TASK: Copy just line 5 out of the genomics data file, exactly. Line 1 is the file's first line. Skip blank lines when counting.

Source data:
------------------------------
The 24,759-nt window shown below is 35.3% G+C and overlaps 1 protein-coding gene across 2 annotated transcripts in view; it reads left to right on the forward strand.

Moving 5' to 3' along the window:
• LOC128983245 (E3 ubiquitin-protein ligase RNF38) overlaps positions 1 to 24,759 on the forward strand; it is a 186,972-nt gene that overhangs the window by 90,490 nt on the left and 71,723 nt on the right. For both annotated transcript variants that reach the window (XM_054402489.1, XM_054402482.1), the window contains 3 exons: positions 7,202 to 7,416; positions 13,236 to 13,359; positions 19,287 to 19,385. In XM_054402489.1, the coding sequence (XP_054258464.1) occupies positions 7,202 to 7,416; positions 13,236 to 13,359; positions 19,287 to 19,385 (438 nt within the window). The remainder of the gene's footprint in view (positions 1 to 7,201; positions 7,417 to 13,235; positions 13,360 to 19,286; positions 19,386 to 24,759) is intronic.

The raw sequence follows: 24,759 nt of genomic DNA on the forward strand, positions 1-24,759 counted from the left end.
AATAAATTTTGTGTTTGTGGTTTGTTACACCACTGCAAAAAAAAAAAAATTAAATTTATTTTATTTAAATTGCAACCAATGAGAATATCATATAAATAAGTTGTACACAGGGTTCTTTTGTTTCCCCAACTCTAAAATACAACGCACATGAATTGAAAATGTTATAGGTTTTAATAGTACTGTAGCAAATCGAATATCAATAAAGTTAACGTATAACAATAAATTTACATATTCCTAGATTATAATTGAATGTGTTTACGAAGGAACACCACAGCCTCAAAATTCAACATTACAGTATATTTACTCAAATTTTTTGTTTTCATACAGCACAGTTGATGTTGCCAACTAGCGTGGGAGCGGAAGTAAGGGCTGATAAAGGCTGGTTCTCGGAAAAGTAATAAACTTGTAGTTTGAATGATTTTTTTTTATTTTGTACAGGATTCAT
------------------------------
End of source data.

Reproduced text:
AATAAATTTTGTGTTTGTGGTTTGTTACACCACTGCAAAAAAAAAAAAATTAAATTTATTTTATTTAAATTGCAACCAATGAGAATATCATATAAATAAGTTGTACACAGGGTTCTTTTGTTTCCCCAACTCTAAAATACAACGCACATGAATTGAAAATGTTATAGGTTTTAATAGTACTGTAGCAAATCGAATATCAATAAAGTTAACGTATAACAATAAATTTACATATTCCTAGATTATAATTGAATGTGTTTACGAAGGAACACCACAGCCTCAAAATTCAACATTACAGTATATTTACTCAAATTTTTTGTTTTCATACAGCACAGTTGATGTTGCCAACTAGCGTGGGAGCGGAAGTAAGGGCTGATAAAGGCTGGTTCTCGGAAAAGTAATAAACTTGTAGTTTGAATGATTTTTTTTTATTTTGTACAGGATTCAT